Brene calls this story our “Shitty First Draft” or SFD for short. I love this because now, when I tell myself a story in my head, I think of it as my SFD.

 

She says that “owning our story and loving ourselves through that process is the bravest thing we’ll ever do.”

 

Her process involves 3 steps:

 

The Reckoning

First we must be willing and able to reckon with our stories. Recognise our triggers, where our emotions may be off kilter, and where our buttons have been pushed. Then we get curious about how what we’re feeling is connected to our thoughts and behaviours.

 

The Rumble

To rumble we must get honest about the stories we have made up about our struggles. This involves checking our own narratives and delving into any areas of our lives this may bring up. It gets gnarly here as we start to look at past shame, blame, resentment and heartbreak etc.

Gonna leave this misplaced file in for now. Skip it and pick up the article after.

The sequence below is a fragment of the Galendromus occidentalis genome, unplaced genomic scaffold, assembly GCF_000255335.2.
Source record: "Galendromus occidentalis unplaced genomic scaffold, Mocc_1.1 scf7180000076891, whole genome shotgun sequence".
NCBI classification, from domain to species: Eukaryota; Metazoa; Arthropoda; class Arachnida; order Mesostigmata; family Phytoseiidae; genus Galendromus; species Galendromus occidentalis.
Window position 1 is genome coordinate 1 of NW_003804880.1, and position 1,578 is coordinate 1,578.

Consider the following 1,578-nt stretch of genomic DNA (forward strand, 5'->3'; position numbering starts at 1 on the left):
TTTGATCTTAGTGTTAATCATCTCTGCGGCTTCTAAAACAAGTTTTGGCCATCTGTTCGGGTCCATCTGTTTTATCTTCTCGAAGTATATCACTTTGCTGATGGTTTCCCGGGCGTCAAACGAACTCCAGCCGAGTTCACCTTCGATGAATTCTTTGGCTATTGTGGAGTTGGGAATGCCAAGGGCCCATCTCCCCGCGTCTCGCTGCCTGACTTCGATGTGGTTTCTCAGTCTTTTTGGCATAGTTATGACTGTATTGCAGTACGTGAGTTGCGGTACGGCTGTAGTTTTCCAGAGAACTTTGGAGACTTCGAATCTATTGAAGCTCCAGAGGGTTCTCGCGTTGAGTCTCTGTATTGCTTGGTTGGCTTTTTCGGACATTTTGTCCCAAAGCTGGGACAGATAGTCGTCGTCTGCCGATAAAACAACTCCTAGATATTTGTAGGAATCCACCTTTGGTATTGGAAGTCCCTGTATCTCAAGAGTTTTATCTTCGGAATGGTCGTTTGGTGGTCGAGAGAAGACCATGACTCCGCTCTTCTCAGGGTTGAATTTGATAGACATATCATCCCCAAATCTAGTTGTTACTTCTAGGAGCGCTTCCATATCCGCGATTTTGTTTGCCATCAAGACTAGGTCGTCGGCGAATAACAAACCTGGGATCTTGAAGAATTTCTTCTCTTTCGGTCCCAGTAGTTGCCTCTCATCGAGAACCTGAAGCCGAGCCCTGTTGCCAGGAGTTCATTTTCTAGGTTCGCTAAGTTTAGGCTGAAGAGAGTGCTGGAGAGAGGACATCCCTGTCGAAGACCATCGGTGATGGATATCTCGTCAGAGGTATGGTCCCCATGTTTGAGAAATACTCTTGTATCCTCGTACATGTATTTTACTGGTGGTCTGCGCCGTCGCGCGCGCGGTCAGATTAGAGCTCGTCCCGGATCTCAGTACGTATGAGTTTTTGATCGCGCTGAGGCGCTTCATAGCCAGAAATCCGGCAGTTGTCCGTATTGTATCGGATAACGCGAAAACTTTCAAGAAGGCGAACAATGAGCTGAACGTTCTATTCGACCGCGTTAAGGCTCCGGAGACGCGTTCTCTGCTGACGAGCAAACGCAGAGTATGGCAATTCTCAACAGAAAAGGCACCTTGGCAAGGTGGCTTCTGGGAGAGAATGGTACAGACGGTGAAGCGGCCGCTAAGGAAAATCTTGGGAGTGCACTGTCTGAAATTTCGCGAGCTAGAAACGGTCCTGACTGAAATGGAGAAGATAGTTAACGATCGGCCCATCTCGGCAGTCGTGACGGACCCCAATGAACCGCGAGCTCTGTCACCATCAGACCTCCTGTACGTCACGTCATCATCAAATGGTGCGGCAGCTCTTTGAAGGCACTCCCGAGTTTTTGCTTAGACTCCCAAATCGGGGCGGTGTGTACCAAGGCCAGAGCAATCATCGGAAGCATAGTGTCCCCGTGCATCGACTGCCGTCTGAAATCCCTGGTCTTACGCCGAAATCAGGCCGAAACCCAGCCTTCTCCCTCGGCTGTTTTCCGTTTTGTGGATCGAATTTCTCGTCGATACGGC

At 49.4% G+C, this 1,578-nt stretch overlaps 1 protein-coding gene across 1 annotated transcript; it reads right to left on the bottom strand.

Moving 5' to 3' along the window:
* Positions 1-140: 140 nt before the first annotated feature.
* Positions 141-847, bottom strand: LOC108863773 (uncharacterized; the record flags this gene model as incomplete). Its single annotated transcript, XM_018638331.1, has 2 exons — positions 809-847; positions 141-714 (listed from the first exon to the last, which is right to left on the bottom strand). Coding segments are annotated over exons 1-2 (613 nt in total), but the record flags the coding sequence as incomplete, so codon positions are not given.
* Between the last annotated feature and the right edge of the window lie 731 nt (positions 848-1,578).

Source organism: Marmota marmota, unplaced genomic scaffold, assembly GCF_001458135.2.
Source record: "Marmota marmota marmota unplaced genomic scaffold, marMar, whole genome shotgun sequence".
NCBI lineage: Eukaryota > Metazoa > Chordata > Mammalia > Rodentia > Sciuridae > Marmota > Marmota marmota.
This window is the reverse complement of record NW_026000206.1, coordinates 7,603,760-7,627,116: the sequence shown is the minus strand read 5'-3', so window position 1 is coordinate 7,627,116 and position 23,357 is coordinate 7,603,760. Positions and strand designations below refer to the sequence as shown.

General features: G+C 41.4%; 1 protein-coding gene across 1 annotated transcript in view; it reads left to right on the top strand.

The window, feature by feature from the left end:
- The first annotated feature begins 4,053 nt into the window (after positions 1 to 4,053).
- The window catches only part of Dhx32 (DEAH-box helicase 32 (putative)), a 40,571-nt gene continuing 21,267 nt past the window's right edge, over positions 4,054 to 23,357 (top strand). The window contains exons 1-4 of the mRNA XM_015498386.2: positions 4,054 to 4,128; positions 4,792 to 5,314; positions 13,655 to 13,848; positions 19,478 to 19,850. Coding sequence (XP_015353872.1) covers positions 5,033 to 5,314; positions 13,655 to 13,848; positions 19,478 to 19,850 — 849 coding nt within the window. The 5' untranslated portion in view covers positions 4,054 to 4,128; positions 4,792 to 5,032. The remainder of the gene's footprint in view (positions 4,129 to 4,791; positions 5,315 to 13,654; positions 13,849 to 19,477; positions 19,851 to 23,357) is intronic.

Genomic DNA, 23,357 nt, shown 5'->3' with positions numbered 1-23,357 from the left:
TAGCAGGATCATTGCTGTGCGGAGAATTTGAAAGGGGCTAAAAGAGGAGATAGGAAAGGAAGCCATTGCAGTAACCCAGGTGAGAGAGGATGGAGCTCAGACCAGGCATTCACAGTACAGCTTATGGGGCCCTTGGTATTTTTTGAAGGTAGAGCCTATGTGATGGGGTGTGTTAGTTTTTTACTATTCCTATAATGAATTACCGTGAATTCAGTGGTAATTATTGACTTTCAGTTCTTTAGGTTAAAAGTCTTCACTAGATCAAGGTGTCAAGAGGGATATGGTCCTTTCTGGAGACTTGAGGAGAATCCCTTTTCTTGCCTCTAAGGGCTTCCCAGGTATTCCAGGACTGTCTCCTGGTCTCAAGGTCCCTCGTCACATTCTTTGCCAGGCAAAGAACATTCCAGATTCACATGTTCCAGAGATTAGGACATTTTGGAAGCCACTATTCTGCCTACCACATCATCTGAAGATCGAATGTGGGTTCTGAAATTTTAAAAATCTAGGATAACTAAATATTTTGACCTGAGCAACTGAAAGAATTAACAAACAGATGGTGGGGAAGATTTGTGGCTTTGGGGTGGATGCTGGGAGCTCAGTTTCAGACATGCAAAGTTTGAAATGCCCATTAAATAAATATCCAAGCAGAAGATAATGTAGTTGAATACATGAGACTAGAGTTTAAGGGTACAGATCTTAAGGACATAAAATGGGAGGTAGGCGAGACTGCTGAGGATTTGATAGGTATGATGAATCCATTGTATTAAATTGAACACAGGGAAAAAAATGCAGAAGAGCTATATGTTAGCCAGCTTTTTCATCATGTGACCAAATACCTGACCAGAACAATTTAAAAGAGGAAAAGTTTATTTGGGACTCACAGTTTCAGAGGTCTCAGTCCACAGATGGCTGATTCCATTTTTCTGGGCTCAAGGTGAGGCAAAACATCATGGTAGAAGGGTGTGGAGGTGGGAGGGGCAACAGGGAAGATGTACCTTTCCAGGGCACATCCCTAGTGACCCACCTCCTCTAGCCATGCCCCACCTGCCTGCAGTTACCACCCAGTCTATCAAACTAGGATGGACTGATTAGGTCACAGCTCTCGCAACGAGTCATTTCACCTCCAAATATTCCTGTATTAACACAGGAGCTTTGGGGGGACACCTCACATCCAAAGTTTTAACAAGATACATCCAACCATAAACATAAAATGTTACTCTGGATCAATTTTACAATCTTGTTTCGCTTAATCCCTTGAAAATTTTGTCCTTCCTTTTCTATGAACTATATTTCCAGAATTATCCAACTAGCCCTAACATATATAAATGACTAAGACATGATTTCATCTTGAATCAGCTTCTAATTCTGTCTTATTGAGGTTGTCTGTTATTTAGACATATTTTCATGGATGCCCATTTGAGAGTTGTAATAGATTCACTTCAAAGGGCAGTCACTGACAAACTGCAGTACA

What this does though is allow us to move past our first response to a deeper understanding of our thoughts, feelings and behaviours.

 

The Revolution

To wrap this up full circle the revolution allows us to transform, and fundamentally change, our thoughts and beliefs. Rumbling with our own stories and owning our truth, allows us to write a new, more courageous ending.

 

When we’re telling our SFD it’s important to first engage with the feelings behind the story we’re telling and get curious about the story we have chosen to tell about the emotions we are experiencing. The wonderful thing about picking apart the SFD is that you get to move forwards to create a new draft.

 

You might ask yourself some questions like:

“When was the first time I remember feeling this way?”

“What does this feeling remind me of?”

“What does this situation remind me of?”